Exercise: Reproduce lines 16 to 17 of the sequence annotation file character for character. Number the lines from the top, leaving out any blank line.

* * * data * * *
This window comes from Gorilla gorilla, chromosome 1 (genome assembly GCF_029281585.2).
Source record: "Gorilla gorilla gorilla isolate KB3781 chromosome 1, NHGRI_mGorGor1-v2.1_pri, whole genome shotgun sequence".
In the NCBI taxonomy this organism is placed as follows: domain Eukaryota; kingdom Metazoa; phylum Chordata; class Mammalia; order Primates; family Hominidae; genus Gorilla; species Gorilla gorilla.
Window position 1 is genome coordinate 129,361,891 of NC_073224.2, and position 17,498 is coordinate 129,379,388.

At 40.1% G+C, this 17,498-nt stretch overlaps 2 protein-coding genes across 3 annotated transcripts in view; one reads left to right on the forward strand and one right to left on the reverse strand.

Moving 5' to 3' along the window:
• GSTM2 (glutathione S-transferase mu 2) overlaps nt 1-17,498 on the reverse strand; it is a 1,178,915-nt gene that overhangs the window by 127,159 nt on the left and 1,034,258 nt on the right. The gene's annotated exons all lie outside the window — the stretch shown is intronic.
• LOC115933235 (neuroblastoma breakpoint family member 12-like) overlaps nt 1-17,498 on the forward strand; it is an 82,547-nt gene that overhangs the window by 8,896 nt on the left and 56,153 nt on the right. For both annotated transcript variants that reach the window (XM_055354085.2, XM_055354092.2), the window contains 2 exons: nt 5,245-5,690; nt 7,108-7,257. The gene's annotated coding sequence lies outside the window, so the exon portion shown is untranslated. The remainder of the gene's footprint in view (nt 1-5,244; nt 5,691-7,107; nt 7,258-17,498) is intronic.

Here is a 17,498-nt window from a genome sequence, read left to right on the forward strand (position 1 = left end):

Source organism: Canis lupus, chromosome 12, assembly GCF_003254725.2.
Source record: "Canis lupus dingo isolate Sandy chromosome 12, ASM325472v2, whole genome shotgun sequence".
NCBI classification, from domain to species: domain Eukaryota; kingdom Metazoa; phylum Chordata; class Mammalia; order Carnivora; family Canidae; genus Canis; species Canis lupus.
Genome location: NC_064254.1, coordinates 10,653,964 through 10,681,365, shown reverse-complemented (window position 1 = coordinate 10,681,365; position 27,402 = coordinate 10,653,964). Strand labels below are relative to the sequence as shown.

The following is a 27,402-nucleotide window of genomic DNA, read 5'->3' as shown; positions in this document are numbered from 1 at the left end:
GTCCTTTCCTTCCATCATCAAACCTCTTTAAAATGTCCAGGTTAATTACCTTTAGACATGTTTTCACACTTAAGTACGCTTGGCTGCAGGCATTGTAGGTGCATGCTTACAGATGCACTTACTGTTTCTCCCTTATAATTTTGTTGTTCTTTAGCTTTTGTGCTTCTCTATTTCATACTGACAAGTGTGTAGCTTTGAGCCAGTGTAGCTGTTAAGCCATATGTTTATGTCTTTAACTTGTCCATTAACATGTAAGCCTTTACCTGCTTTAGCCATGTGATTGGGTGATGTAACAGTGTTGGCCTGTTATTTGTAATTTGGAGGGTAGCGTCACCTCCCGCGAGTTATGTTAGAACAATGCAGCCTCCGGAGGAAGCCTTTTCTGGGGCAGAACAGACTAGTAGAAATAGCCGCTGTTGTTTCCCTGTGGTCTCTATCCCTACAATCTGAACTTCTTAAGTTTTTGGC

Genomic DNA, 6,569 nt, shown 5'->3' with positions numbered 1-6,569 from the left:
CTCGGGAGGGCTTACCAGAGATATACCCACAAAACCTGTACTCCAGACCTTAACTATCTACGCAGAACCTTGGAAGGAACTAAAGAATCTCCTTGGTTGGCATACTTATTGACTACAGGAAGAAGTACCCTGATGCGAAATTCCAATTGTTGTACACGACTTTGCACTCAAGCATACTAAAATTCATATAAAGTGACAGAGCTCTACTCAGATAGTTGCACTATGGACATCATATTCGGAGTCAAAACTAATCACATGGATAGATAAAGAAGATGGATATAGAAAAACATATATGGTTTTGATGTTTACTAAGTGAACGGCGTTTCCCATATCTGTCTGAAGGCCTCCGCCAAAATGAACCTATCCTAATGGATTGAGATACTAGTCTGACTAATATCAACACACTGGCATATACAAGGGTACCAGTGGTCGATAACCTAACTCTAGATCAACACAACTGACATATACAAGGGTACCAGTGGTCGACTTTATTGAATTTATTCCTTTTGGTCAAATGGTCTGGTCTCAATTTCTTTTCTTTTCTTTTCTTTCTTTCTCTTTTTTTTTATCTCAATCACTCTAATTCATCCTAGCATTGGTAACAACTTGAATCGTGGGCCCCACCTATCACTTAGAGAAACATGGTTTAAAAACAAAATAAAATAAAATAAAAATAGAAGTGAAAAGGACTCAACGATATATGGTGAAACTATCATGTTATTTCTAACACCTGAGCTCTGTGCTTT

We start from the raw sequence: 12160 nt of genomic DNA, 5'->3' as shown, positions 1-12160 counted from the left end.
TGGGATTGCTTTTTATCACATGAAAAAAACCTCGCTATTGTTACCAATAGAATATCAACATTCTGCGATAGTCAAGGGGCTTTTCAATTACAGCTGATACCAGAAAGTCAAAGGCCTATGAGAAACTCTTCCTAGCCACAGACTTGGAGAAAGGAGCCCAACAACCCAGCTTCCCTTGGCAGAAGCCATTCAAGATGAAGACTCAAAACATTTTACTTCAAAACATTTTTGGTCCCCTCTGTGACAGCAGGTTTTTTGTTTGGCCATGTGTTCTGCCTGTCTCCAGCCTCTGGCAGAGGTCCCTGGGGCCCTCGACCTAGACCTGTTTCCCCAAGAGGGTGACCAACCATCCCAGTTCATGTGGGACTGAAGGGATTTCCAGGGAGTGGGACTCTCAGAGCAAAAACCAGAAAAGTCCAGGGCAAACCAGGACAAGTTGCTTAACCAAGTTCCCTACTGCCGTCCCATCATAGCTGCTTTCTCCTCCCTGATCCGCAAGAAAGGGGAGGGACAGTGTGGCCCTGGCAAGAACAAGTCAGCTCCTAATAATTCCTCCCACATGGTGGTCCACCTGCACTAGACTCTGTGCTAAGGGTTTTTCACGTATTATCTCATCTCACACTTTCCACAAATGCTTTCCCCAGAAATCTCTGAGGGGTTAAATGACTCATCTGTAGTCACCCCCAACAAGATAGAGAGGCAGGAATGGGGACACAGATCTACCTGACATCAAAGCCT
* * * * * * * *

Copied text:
Genomic DNA, 6,569 nt, shown 5'->3' with positions numbered 1-6,569 from the left:
CTCGGGAGGGCTTACCAGAGATATACCCACAAAACCTGTACTCCAGACCTTAACTATCTACGCAGAACCTTGGAAGGAACTAAAGAATCTCCTTGGTTGGCATACTTATTGACTACAGGAAGAAGTACCCTGATGCGAAATTCCAATTGTTGTACACGACTTTGCACTCAAGCATACTAAAATTCATATAAAGTGACAGAGCTCTACTCAGATAGTTGCACTATGGACATCATATTCGGAGTCAAAACTAATCACATGGATAGATAAAGAAGATGGATATAGAAAAACATATATGGTTTTGATGTTTACTAAGTGAACGGCGTTTCCCATATCTGTCTGAAGGCCTCCGCCAAAATGAACCTATCCTAATGGATTGAGATACTAGTCTGACTAATATCAACACACTGGCATATACAAGGGTACCAGTGGTCGATAACCTAACTCTAGATCAACACAACTGACATATACAAGGGTACCAGTGGTCGACTTTATTGAATTTATTCCTTTTGGTCAAATGGTCTGGTCTCAATTTCTTTTCTTTTCTTTTCTTTCTTTCTCTTTTTTTTTATCTCAATCACTCTAATTCATCCTAGCATTGGTAACAACTTGAATCGTGGGCCCCACCTATCACTTAGAGAAACATGGTTTAAAAACAAAATAAAATAAAATAAAAATAGAAGTGAAAAGGACTCAACGATATATGGTGAAACTATCATGTTATTTCTAACACCTGAGCTCTGTGCTTT